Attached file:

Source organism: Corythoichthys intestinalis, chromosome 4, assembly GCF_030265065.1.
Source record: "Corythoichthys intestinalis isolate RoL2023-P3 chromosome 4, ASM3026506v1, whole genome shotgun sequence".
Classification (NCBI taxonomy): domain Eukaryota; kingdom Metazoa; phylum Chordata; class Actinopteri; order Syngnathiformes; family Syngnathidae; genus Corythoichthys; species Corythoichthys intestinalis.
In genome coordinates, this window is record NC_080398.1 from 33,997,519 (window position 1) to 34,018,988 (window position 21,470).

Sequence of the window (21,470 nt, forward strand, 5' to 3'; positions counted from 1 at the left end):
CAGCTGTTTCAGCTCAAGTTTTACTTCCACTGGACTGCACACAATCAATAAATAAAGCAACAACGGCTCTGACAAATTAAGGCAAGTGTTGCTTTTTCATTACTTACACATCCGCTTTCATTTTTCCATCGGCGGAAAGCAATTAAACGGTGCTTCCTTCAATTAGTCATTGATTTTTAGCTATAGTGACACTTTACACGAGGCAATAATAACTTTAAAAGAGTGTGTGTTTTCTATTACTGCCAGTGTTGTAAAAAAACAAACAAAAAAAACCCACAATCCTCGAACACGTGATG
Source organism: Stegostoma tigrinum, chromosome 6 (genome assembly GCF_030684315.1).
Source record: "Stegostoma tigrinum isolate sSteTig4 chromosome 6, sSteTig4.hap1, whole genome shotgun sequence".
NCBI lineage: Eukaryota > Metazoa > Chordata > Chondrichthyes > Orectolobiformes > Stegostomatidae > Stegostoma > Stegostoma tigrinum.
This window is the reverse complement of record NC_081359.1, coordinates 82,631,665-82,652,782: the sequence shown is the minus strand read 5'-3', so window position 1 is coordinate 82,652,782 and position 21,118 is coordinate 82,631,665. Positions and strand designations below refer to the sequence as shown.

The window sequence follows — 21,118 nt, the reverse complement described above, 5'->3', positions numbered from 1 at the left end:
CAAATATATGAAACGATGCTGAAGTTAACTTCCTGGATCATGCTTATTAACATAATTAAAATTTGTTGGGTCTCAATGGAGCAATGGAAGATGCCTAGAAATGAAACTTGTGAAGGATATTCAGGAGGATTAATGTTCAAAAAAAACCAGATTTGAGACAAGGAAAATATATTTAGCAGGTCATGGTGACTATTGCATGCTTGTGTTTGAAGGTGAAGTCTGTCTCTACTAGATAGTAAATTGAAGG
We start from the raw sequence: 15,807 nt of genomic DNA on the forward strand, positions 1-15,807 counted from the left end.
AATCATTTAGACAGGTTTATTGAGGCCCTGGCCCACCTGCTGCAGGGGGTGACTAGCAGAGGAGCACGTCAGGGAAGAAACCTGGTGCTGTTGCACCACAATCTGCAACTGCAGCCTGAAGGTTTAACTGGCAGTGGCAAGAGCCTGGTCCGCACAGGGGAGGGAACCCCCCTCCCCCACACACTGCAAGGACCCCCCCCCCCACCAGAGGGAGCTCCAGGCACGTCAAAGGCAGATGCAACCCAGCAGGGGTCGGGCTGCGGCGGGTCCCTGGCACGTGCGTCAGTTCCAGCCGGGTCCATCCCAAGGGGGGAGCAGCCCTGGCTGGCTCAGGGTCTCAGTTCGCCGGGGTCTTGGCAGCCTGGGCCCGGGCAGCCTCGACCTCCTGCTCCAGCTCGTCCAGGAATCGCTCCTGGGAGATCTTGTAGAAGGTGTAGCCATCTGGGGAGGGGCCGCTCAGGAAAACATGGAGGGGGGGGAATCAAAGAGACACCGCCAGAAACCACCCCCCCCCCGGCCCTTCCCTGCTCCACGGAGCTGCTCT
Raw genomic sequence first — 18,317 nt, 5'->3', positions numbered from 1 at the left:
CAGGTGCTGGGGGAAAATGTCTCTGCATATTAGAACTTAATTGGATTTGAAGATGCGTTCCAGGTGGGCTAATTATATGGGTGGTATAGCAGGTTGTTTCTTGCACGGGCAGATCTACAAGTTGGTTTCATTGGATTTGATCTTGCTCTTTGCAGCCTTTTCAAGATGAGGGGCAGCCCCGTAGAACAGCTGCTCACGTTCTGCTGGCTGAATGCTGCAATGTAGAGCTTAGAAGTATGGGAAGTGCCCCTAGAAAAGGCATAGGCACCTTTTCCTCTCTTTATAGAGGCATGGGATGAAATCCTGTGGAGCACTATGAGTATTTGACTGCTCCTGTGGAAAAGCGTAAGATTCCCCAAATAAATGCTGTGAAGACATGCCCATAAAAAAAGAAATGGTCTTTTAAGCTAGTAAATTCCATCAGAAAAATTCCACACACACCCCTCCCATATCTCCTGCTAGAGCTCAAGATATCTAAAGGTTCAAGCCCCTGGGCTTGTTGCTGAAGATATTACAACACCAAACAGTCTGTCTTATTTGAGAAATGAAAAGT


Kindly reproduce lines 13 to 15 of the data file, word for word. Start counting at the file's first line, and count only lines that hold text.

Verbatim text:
We start from the raw sequence: 15,807 nt of genomic DNA on the forward strand, positions 1-15,807 counted from the left end.
AATCATTTAGACAGGTTTATTGAGGCCCTGGCCCACCTGCTGCAGGGGGTGACTAGCAGAGGAGCACGTCAGGGAAGAAACCTGGTGCTGTTGCACCACAATCTGCAACTGCAGCCTGAAGGTTTAACTGGCAGTGGCAAGAGCCTGGTCCGCACAGGGGAGGGAACCCCCCTCCCCCACACACTGCAAGGACCCCCCCCCCCACCAGAGGGAGCTCCAGGCACGTCAAAGGCAGATGCAACCCAGCAGGGGTCGGGCTGCGGCGGGTCCCTGGCACGTGCGTCAGTTCCAGCCGGGTCCATCCCAAGGGGGGAGCAGCCCTGGCTGGCTCAGGGTCTCAGTTCGCCGGGGTCTTGGCAGCCTGGGCCCGGGCAGCCTCGACCTCCTGCTCCAGCTCGTCCAGGAATCGCTCCTGGGAGATCTTGTAGAAGGTGTAGCCATCTGGGGAGGGGCCGCTCAGGAAAACATGGAGGGGGGGGAATCAAAGAGACACCGCCAGAAACCACCCCCCCCCCGGCCCTTCCCTGCTCCACGGAGCTGCTCT
Raw genomic sequence first — 18,317 nt, 5'->3', positions numbered from 1 at the left: